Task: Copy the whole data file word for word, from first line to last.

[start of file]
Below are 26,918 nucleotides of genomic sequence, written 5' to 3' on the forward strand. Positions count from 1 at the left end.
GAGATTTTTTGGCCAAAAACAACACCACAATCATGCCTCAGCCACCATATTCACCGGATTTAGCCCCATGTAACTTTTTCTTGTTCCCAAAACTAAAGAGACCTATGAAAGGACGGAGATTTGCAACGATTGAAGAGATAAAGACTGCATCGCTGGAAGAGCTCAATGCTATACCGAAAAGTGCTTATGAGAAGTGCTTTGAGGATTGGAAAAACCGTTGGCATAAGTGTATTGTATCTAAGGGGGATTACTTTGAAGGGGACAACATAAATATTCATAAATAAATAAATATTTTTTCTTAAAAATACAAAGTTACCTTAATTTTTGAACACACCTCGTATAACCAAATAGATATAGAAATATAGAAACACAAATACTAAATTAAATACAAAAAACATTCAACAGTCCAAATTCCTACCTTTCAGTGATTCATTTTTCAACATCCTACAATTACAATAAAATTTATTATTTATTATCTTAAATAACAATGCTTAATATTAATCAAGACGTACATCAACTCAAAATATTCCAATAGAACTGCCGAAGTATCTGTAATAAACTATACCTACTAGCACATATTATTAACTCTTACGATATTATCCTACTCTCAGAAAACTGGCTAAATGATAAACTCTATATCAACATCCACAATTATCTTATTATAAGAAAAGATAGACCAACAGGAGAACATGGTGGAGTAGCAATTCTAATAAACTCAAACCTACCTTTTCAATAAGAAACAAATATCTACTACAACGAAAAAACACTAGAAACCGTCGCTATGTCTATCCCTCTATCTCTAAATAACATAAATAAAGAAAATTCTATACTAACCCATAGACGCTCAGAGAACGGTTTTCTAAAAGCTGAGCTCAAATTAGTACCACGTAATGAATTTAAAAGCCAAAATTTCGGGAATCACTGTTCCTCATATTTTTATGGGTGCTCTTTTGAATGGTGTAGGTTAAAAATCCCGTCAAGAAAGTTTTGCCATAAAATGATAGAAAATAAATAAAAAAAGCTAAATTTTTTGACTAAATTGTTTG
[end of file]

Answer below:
Below are 26,918 nucleotides of genomic sequence, written 5' to 3' on the forward strand. Positions count from 1 at the left end.
GAGATTTTTTGGCCAAAAACAACACCACAATCATGCCTCAGCCACCATATTCACCGGATTTAGCCCCATGTAACTTTTTCTTGTTCCCAAAACTAAAGAGACCTATGAAAGGACGGAGATTTGCAACGATTGAAGAGATAAAGACTGCATCGCTGGAAGAGCTCAATGCTATACCGAAAAGTGCTTATGAGAAGTGCTTTGAGGATTGGAAAAACCGTTGGCATAAGTGTATTGTATCTAAGGGGGATTACTTTGAAGGGGACAACATAAATATTCATAAATAAATAAATATTTTTTCTTAAAAATACAAAGTTACCTTAATTTTTGAACACACCTCGTATAACCAAATAGATATAGAAATATAGAAACACAAATACTAAATTAAATACAAAAAACATTCAACAGTCCAAATTCCTACCTTTCAGTGATTCATTTTTCAACATCCTACAATTACAATAAAATTTATTATTTATTATCTTAAATAACAATGCTTAATATTAATCAAGACGTACATCAACTCAAAATATTCCAATAGAACTGCCGAAGTATCTGTAATAAACTATACCTACTAGCACATATTATTAACTCTTACGATATTATCCTACTCTCAGAAAACTGGCTAAATGATAAACTCTATATCAACATCCACAATTATCTTATTATAAGAAAAGATAGACCAACAGGAGAACATGGTGGAGTAGCAATTCTAATAAACTCAAACCTACCTTTTCAATAAGAAACAAATATCTACTACAACGAAAAAACACTAGAAACCGTCGCTATGTCTATCCCTCTATCTCTAAATAACATAAATAAAGAAAATTCTATACTAACCCATAGACGCTCAGAGAACGGTTTTCTAAAAGCTGAGCTCAAATTAGTACCACGTAATGAATTTAAAAGCCAAAATTTCGGGAATCACTGTTCCTCATATTTTTATGGGTGCTCTTTTGAATGGTGTAGGTTAAAAATCCCGTCAAGAAAGTTTTGCCATAAAATGATAGAAAATAAATAAAAAAAGCTAAATTTTTTGACTAAATTGTTTG